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This eBook from the Gutenberg Project consists of approximately 124 pages of information about Narrative and Lyric Poems (first series) for use in the Lower School.

According to legend, Tarquinius Superbus, or Tarquin the Proud, the last of the early kings of Rome, was driven out of the city, partly on account of his own tyranny, and partly because of the misdeeds of his son Sextus Tarquin.  The immediate cause of the expulsion of the Tarquins was “the deed of shame,” committed by Sextus against Lucretia, the wife of one of the Roman governors.  After two unsuccessful attempts to regain the throne, Tarquinius Superbus sought the aid of the Etruscans and Latins, and under the leadership of Lars Porsena, the head of the Etruscan League, the combined forces marched upon Rome.  It was then that the incident recorded in the story of Horatius is supposed to have taken place.  After the defence of the bridge by Horatius, Lars Porsena laid siege to the city and at last reduced it to submission.  He did not, however, insist upon the reinstatement of the Tarquins.  A fourth and last attempt was made by Tarquin the Proud to regain the throne, by the aid of his Latin allies, under Mamilius of Tusculum.  The story of this expedition forms the subject of The Battle of Lake Regulus.

  I

  Lars[1] Porsena of Clusium[2]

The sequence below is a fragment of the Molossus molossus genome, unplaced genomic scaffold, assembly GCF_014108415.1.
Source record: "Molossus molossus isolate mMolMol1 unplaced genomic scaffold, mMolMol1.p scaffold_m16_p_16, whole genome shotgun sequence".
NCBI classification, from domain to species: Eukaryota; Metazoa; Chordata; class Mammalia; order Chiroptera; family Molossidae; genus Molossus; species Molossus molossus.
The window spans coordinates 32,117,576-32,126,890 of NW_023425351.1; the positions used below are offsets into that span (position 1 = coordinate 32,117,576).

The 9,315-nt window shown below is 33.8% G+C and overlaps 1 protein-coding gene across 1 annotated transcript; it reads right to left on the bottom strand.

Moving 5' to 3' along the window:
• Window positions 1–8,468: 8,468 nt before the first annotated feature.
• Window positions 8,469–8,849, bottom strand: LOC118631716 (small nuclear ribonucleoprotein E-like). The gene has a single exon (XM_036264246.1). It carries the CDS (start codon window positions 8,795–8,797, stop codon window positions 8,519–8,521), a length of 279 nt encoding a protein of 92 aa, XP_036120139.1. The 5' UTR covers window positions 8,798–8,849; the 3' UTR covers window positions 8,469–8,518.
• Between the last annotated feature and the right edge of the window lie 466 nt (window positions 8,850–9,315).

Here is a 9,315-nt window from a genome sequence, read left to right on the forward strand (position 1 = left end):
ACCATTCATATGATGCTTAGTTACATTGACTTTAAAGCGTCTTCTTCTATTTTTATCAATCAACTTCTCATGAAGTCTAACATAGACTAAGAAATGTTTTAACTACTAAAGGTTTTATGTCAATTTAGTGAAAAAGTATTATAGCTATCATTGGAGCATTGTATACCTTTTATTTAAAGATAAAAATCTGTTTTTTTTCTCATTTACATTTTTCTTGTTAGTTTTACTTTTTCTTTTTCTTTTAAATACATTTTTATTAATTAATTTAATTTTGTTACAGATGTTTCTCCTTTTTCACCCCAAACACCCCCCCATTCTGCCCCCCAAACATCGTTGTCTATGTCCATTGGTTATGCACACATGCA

By the Nine Gods[3] he swore
  That the great house of Tarquin
    Should suffer wrong no more. 
  By the Nine Gods he swore it, 5
    And named a trysting day,[4]
  And bade his messengers ride forth,
  East and west and south and north,
    To summon his array.

  II

  East and west and south and north 10
    The messengers ride fast,
  And tower and town and cottage
    Have heard the trumpet’s blast. 
  Shame on the false Etruscan,
    Who lingers in his home, 15
  When Porsena of Clusium
    Is on the march to Rome.

  III

  The horsemen and the footmen
    Are pouring in amain
  From many a stately market-place, 20
    From many a fruitful plain,
  From many a lonely hamlet,
    Which, hid by beech and pine,
  Like an eagle’s nest, hangs on the crest
    Of purple Apennine; 25

  IV

  From lordly Volaterrae,[5]
    Where scowls the far-famed hold
  Piled by the hands of giants
    For godlike kings of old;
  From seagirt Populonia, 30
    Whose sentinels descry
  Sardinia’s snowy mountain-tops
    Fringing the southern sky;

  V

  From the proud mart of Pisse,[6]
    Queen of the western waves, 35
  Where ride Massilia’s triremes[7]
    Heavy with fair-haired slaves,
  From where sweet Olanis[8] wanders
    Through corn and vines and flowers,
  From where Cortona lifts to heaven 40
    Her diadem of towers.

  VI

  Tall are the oaks whose acorns
    Drop in dark Auser’s[9] rill;
  Fat are the stags that champ the boughs
    Of the Ciminian hill;[10] 45
  Beyond all streams Clitumnus[11]
    Is to the herdsman dear;
  Best of all pools the fowler loves
    The great Volsinian mere.[12]

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